Don’t eat while driving. Don’t put makeup on while driving. Don’t text while driving. Don’t watch a video while driving. Don’t read while driving. Not even if stopped at a light or stop sign. (It’s legal if you pull over to do any of these things.)
It’s not a crime, but a civil infraction, like a speeding ticket. Now, you’ll get a DUI-E: “driving under the influence of electronics” ticket. The fine is $136.
It’s already been the law that holding a phone and talking on it (except for 911 calls), and hugging or embracing a passenger while driving are unlawful. But this law goes farther than any other in the nation as Big Brother is now in your passenger seat!
Eating or shaving while driving are secondary offenses with only a $30 fine. A secondary offense is one that an officer can’t pull you over for, if that’s all you’re doing wrong. There has to also be a primary (more serious) offense committed, then they can tack this secondary one on. Here, secondary offenses are all the non-electronic things one can do behind the wheel.
This new law expands the opportunity for police officers to make pretextual stops. What’s a pretextual stop? It’s a false reason for stopping a driver. It’s where an officer pulls you over for an alleged minor infraction, but is really trying to bag you for DUI, drugs or something else.
I understand the safety concern about texting while driving, but we already have negligent and reckless driving laws. These new actions that have been made civil infractions, are already against the law because they are already subsumed under our general negligence and reckless driving laws. And reckless driving carries a one-year penalty. So there’s already lots of deterrence for driving while distracted.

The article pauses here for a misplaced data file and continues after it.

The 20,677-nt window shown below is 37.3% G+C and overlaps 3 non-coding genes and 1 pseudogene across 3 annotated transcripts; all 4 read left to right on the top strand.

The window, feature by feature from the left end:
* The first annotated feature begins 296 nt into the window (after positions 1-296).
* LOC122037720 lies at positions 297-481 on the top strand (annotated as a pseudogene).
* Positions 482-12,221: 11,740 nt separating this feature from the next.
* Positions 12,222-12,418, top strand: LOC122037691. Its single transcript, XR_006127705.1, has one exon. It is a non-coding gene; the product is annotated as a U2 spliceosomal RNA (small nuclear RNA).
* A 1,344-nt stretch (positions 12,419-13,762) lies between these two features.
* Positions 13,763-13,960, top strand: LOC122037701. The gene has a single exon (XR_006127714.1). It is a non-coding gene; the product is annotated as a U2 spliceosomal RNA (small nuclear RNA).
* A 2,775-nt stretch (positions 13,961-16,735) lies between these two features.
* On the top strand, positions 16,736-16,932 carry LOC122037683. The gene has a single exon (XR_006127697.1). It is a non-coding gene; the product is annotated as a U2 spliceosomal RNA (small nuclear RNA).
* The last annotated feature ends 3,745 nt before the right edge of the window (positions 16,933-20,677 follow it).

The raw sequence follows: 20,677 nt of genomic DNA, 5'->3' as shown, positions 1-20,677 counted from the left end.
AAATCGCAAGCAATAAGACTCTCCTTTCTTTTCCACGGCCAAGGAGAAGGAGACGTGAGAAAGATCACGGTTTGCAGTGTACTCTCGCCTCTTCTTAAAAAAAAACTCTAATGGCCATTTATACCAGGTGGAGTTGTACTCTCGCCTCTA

It shouldn’t really matter the reason one is driving dangerously, whether because one is smoking, hugging, tired, gacked up on coffee or texting, the danger is still there and our general negligent and reckless driving laws already cover it.
Hey, traffic officer, quit looking at my head, shoulders and hands, and just watch my car for unsafe driving. Please just look at my wheels, speed and blinkers, not my face, shoulders and hands.
If I’m driving unsafely, it shouldn’t really matter why. Let’s repeal this law, which treats drivers like children and invades privacy. Or at least let’s delete the all-encompassing “other distractions” section.
Jeff E. Jared,
Criminal defense attorney in Kirkland